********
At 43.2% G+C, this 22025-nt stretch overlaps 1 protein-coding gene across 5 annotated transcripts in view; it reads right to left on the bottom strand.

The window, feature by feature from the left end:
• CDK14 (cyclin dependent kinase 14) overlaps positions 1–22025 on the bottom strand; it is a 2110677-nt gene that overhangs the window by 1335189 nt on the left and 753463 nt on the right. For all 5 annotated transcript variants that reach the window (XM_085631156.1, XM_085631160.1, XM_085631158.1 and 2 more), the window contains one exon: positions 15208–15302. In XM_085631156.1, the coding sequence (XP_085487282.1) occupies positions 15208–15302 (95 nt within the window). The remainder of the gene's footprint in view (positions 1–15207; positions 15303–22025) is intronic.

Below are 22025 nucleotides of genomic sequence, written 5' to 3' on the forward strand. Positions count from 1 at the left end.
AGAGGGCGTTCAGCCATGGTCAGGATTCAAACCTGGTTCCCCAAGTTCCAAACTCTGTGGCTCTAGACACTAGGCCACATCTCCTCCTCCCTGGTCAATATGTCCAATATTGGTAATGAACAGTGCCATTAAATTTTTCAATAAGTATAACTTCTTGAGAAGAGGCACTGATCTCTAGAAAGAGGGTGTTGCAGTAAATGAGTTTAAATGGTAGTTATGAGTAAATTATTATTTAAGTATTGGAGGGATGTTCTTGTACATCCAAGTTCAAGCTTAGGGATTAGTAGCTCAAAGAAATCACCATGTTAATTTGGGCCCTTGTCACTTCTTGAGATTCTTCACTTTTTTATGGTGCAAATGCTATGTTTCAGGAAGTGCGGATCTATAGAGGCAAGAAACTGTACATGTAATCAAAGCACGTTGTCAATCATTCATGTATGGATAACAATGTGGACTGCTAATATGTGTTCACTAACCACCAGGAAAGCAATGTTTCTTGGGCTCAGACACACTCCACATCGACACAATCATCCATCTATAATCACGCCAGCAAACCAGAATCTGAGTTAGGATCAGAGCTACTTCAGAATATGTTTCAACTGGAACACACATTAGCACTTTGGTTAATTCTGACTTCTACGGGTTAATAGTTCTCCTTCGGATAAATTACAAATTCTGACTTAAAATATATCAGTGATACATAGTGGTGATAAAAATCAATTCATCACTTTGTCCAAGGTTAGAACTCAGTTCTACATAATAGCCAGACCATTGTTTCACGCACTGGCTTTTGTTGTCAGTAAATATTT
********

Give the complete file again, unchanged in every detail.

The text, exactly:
At 43.2% G+C, this 22025-nt stretch overlaps 1 protein-coding gene across 5 annotated transcripts in view; it reads right to left on the bottom strand.

The window, feature by feature from the left end:
• CDK14 (cyclin dependent kinase 14) overlaps positions 1–22025 on the bottom strand; it is a 2110677-nt gene that overhangs the window by 1335189 nt on the left and 753463 nt on the right. For all 5 annotated transcript variants that reach the window (XM_085631156.1, XM_085631160.1, XM_085631158.1 and 2 more), the window contains one exon: positions 15208–15302. In XM_085631156.1, the coding sequence (XP_085487282.1) occupies positions 15208–15302 (95 nt within the window). The remainder of the gene's footprint in view (positions 1–15207; positions 15303–22025) is intronic.

Below are 22025 nucleotides of genomic sequence, written 5' to 3' on the forward strand. Positions count from 1 at the left end.
AGAGGGCGTTCAGCCATGGTCAGGATTCAAACCTGGTTCCCCAAGTTCCAAACTCTGTGGCTCTAGACACTAGGCCACATCTCCTCCTCCCTGGTCAATATGTCCAATATTGGTAATGAACAGTGCCATTAAATTTTTCAATAAGTATAACTTCTTGAGAAGAGGCACTGATCTCTAGAAAGAGGGTGTTGCAGTAAATGAGTTTAAATGGTAGTTATGAGTAAATTATTATTTAAGTATTGGAGGGATGTTCTTGTACATCCAAGTTCAAGCTTAGGGATTAGTAGCTCAAAGAAATCACCATGTTAATTTGGGCCCTTGTCACTTCTTGAGATTCTTCACTTTTTTATGGTGCAAATGCTATGTTTCAGGAAGTGCGGATCTATAGAGGCAAGAAACTGTACATGTAATCAAAGCACGTTGTCAATCATTCATGTATGGATAACAATGTGGACTGCTAATATGTGTTCACTAACCACCAGGAAAGCAATGTTTCTTGGGCTCAGACACACTCCACATCGACACAATCATCCATCTATAATCACGCCAGCAAACCAGAATCTGAGTTAGGATCAGAGCTACTTCAGAATATGTTTCAACTGGAACACACATTAGCACTTTGGTTAATTCTGACTTCTACGGGTTAATAGTTCTCCTTCGGATAAATTACAAATTCTGACTTAAAATATATCAGTGATACATAGTGGTGATAAAAATCAATTCATCACTTTGTCCAAGGTTAGAACTCAGTTCTACATAATAGCCAGACCATTGTTTCACGCACTGGCTTTTGTTGTCAGTAAATATTT